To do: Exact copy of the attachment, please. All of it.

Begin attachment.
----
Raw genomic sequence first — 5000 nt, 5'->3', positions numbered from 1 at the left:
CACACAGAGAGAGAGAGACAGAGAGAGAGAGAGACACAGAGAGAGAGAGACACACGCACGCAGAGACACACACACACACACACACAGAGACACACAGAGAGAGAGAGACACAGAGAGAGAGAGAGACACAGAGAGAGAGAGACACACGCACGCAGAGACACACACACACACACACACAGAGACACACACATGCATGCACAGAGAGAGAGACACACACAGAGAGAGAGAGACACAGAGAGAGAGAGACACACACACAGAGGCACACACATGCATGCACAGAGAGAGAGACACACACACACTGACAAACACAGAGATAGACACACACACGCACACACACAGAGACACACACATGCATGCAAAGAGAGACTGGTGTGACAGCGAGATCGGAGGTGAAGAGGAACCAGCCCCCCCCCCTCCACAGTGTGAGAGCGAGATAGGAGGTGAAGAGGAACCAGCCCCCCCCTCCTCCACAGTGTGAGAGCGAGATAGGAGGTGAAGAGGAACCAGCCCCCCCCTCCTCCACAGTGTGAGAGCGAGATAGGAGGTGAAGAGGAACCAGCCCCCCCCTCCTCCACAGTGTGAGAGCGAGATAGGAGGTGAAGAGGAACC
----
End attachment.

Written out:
Raw genomic sequence first — 5000 nt, 5'->3', positions numbered from 1 at the left:
CACACAGAGAGAGAGAGACAGAGAGAGAGAGAGACACAGAGAGAGAGAGACACACGCACGCAGAGACACACACACACACACACACAGAGACACACAGAGAGAGAGAGACACAGAGAGAGAGAGAGACACAGAGAGAGAGAGACACACGCACGCAGAGACACACACACACACACACACAGAGACACACACATGCATGCACAGAGAGAGAGACACACACAGAGAGAGAGAGACACAGAGAGAGAGAGACACACACACAGAGGCACACACATGCATGCACAGAGAGAGAGACACACACACACTGACAAACACAGAGATAGACACACACACGCACACACACAGAGACACACACATGCATGCAAAGAGAGACTGGTGTGACAGCGAGATCGGAGGTGAAGAGGAACCAGCCCCCCCCCCTCCACAGTGTGAGAGCGAGATAGGAGGTGAAGAGGAACCAGCCCCCCCCTCCTCCACAGTGTGAGAGCGAGATAGGAGGTGAAGAGGAACCAGCCCCCCCCTCCTCCACAGTGTGAGAGCGAGATAGGAGGTGAAGAGGAACCAGCCCCCCCCTCCTCCACAGTGTGAGAGCGAGATAGGAGGTGAAGAGGAACC